Motion seeking leave to amend the answer to seek affirmative defense of lack of standing is properMarch 1, 2010
Aurora Loan Servs., LLC v Thomas, 2010 NY Slip Op 01606 (2d Dept. 2010)
Contrary to the plaintiff’s contention, the defendant Terence Thomas did not waive the defenses of lack of standing and lack of capacity to sue (cf. Wells Fargo Bank Minn., N.A. v Mastropaolo, 42 AD3d 239). Further, the Supreme Court properly granted those branches of Thomas’s motion which were for leave to amend his answer to assert the defenses of lack of standing and lack of capacity to sue. Motions for leave to amend pleadings should be freely granted, absent prejudice or surprise directly resulting from the delay in seeking leave, unless the proposed amendment is palpably insufficient or patently devoid of merit (see CPLR 3025[b]; Lucido v Mancuso, 49 AD3d 220, 222). Here, the proposed amendments were not palpably insufficient or patently devoid of merit. Since the documents upon which Thomas relied in making his motion were obtained from the plaintiff in discovery, there was also no showing of prejudice or surprise resulting directly from Thomas’s delay in seeking leave. Accordingly, the Supreme Court properly granted those branches of Thomas’s motion.”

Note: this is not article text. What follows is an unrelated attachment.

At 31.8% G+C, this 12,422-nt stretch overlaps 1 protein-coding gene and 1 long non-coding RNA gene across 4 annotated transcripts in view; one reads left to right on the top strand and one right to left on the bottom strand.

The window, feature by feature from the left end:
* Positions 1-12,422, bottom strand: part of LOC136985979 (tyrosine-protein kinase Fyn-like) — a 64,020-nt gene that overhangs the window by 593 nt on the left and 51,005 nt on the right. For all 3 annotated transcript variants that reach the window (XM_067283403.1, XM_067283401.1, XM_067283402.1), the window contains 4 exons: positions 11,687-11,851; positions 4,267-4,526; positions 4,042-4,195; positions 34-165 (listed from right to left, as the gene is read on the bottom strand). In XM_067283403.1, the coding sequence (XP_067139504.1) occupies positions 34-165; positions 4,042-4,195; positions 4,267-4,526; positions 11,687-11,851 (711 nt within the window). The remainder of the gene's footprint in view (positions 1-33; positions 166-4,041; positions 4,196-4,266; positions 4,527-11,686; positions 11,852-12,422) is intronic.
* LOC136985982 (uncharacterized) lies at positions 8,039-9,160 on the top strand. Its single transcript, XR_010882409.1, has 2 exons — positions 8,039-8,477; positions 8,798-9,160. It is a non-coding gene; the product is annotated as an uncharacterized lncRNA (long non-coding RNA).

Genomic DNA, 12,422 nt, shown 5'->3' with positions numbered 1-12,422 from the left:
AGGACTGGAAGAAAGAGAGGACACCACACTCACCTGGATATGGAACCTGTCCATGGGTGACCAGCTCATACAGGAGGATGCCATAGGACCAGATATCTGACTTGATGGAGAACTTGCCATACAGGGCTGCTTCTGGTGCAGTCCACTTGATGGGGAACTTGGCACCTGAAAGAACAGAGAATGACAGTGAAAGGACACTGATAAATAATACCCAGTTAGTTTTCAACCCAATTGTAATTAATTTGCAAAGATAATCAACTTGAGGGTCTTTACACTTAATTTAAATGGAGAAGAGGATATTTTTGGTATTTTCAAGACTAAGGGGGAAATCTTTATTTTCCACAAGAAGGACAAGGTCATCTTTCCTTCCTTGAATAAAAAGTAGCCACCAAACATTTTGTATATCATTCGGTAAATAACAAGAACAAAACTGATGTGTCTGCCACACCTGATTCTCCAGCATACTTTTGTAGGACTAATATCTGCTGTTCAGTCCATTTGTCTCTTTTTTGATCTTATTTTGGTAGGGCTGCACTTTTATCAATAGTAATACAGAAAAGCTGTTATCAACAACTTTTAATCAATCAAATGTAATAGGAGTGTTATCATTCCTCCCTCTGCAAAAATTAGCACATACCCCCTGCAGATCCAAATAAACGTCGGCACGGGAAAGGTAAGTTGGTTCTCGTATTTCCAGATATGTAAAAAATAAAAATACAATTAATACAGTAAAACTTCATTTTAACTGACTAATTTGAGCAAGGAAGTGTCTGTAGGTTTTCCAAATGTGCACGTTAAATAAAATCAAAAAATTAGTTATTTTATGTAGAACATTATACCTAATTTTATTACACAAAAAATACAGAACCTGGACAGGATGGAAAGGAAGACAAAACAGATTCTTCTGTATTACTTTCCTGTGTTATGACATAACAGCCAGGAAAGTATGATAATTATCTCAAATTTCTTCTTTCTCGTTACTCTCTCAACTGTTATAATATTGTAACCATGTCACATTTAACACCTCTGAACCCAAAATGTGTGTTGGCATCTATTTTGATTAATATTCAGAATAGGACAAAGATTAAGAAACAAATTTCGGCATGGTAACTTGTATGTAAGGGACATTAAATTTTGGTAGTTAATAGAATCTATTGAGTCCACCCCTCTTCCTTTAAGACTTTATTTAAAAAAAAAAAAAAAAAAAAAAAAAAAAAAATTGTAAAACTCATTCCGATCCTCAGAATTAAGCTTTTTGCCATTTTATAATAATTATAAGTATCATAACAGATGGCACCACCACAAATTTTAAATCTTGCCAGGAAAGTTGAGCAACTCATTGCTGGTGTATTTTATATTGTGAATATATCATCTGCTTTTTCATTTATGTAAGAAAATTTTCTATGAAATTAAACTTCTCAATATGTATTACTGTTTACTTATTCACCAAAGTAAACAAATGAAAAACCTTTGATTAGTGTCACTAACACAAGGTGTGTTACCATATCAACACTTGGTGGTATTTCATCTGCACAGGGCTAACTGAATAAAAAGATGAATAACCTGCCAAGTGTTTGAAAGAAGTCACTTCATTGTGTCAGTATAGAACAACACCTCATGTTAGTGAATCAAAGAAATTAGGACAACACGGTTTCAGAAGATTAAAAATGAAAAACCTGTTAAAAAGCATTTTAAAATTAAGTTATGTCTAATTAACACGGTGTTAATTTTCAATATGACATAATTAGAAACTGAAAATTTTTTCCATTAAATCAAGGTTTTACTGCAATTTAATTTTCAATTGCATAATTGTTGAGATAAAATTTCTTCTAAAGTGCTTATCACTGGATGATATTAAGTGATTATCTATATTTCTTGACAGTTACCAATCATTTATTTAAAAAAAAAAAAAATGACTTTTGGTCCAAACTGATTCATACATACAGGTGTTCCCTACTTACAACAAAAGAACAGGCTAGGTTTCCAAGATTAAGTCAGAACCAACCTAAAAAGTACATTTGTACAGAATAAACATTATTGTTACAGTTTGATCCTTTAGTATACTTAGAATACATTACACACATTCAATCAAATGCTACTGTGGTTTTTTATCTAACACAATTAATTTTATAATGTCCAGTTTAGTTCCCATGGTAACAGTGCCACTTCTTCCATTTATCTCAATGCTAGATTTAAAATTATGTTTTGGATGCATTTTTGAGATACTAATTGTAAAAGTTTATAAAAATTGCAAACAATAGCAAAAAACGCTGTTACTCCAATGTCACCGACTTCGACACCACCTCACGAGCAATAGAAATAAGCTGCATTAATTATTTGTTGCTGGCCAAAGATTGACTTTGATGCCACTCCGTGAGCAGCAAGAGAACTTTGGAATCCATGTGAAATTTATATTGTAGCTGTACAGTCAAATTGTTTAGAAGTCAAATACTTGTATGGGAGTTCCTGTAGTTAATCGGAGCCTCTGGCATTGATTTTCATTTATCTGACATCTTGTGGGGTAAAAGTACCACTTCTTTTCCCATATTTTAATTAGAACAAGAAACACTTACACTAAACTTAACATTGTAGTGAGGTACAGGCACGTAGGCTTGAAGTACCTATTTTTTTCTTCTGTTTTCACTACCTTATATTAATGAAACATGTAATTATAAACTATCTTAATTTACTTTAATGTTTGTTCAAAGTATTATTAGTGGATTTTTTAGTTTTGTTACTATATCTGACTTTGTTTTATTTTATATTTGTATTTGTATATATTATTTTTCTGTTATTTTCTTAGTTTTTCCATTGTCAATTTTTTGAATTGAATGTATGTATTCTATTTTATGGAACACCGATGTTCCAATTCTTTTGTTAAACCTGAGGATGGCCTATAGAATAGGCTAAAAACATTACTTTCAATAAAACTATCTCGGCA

This would not apply in a no-fault action. This has been discussed previously. Type in “assignment” in the search box to the right if you want to see a prior discussion of this issue.
But just note how through discovery, information was gleaned that would allow an otherwise untimely motion to have merit.